Civil Rights Activist Mamie Till-Mobley Takes Center Stage In the Timely Women Of the Movement
Premiering January 6, ABC’s Women Of The Movement is an engaging and timely response to a less noble movement, the growing backlash against an honest account of America’s racist history. Conservatives who mangle the words of Dr. Martin Luther King Jr. insist that while individuals are sometimes racist, America and its institutions are not. Women Of The Movement’s harrowing depiction of Emmett Till’s 1955 lynching and its aftermath puts the lie to an enduring myth.
These first six episodes represent the first installment in an anthology chronicling the civil rights movement from the perspective of women who fought on the frontlines. As Mamie Till-Mobley, Tony Award winner Adrienne Warren confronts unspeakable tragedy with strength, grace, and resilience. The first episode, “Mother And Son,” opens with a teenage Mamie Till struggling to give birth to her only child, Emmett. The callous white hospital staff is dismissive of her pain, a racial bias that persists to this day. Showrunner Marissa Jo Cerar (The Handmaid’s Tale) smartly establishes how the system was already set up against Emmett.
Emmett’s father is not in the picture, but Mamie is not alone. She has her mother Alma (Tonya Pinkins) and soon her future husband Gene Mobley (Ray Fisher), who’s a gentle, reliable presence in Mamie’s life. They are a normal, happy family but they live under the weight of an unspoken oppression: It is whiteness that they must fear and not just the threat of random violence. Stepping out of line or violating petty codes of racial conduct could have disastrous repercussions. The rules of survival are like existing as prey among predators—never make eye contact and no sudden moves.
The Tills are relatively safe in Chicago, which is hardly a post-racial utopia, but far preferable to the Jim Crow South. From our perspective, it seems illogical that Emmett’s Uncle Moses (Glynn Thurman) would invite him to spend the summer in Money, Mississippi, but the conservative Moses believes Black people can avoid trouble if they don’t “look for trouble.” Gene reminds Moses that Black Southerners have been brutally attacked because they dared register to vote. This moment plays like a horror film, and you want to scream at the TV and beg Mamie not to let Emmett leave Chicago. She ultimately trusts that her uncle can keep Emmett safe. It’s a tragic decision that haunts her for the rest of her life.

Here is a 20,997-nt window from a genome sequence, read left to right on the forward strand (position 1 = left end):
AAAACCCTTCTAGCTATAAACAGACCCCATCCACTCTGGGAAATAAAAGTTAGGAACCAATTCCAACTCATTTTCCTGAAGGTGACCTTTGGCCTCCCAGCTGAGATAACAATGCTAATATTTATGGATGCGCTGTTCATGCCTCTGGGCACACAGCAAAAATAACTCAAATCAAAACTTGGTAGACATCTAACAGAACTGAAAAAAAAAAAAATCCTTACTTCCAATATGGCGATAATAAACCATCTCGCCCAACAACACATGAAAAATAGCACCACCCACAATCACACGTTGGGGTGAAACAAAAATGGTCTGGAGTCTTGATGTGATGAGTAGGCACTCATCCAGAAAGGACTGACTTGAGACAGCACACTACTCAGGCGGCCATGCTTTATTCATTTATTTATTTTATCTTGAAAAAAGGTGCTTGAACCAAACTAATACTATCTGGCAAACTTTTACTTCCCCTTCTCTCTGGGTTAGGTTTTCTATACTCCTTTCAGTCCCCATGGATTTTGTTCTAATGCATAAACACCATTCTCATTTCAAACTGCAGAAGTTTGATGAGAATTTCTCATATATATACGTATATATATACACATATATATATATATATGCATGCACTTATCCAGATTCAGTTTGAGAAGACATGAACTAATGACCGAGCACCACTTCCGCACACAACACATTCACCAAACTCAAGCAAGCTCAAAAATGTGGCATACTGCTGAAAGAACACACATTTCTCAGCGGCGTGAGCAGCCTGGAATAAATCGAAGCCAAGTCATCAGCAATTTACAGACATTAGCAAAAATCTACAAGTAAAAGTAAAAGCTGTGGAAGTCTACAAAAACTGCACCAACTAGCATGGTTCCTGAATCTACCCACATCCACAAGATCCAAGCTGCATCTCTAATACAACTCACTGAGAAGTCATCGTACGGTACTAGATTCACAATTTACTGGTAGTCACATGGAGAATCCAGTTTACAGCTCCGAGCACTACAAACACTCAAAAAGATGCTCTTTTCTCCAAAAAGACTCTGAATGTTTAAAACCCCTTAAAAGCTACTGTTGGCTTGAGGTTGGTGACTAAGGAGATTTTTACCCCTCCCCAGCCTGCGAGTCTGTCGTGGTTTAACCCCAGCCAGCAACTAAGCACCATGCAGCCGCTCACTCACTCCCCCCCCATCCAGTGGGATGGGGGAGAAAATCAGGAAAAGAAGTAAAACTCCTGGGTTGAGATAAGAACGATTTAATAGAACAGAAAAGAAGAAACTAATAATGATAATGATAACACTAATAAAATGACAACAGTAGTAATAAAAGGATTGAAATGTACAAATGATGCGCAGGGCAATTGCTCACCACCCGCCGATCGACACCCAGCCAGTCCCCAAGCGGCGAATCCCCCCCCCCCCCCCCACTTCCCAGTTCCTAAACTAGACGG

Women Of The Movement does a great job showing us the heaven inside the hell of 1950s Mississippi. The South is as close to home as the descendants of enslaved Africans can remember. When far removed from white people, it is easy to enjoy the fresh air, sprawling fields, and a refreshing swim in the lake. Sitting on the porch on a warm night, hearing the crickets chirp, there is a peacefulness not found in Chicago’s urban sprawl. But this peace can’t last for long.
Cedric Joe (Space Jam: A New Legacy) is so charming and personable as Emmett, it breaks your heart. It’s clear that his one, fatal crime is innocence. He’s been shielded from the horrors of not just the South but the American racial caste system. We’ll never fully know what happened when he encountered Carolyn Bryant (Julia McDermott) at her family’s grocery store. Did the 14-year-old forget Jim Crow “etiquette” and place his money in her hand rather than on the counter? Did he whistle suggestively at her? She testified that he grabbed her by the waist and made crude sexual come-ons, but she would later recant her testimony. Not even Carolyn’s worst accusations would justify Bryant’s husband Roy and his half-brother J.W. Milam kidnapping Emmett from his uncle’s home and brutally murdering him. (This was after torturing him so severely his eye was gouged out.)
Mamie’s decision to hold an open casket funeral, so the world could see in graphic detail what Bryant and Milam had done to her son, brought national attention to the case. District Attorney Gerald Chatham (Gil Bellows) is a compelling example of how evil triumphs when good men do the bare minimum. He doesn’t believe Emmett deserved to die, and he thinks his killers should face justice. However, he won’t risk his own professional and personal security to obtain a conviction. The real Chatham suffered a fatal heart attack just a year after an all-white jury acquitted Bryant and Milam.
Women Of The Movement doesn’t waste time making us sympathize with Till’s murderers, who’d later freely admit to their crime in a Look Magazine interview. Mamie accurately describes them as “monsters,” and they demonstrate no remorse, even in private moments. They never see Emmett as a child or a fellow human. Emmett Till wasn’t murdered in some distant past, even if the technological advances might make it seem that way. He could still be with us today, but instead, he’s come to personify lost Black youth.
Unfortunately, while the series is billed as Mamie’s story in its first season, the conventional narrative structure sidelines her for a good chunk of it. The series could’ve benefitted from starting with Mamie’s work as a civil rights activist and revisited Emmett’s murder and his killers’ sham trial in flashback. Those were, after all, events Mamie likely never forgot or moved past. They fueled her journey. As it stands, this core part of Mamie’s life, which inspired so many, feels like a rushed epilogue.
Women Of The Movement soberly reminds us that far too many Black mothers today, including Sybrina Fulton, Geneva Reed-Veal, Wanda Cooper-Jones, and Rep. Lucy McBath, must still follow Mamie’s path. Sometimes justice is achieved but often it’s still denied, and in every instance, a child is lost forever.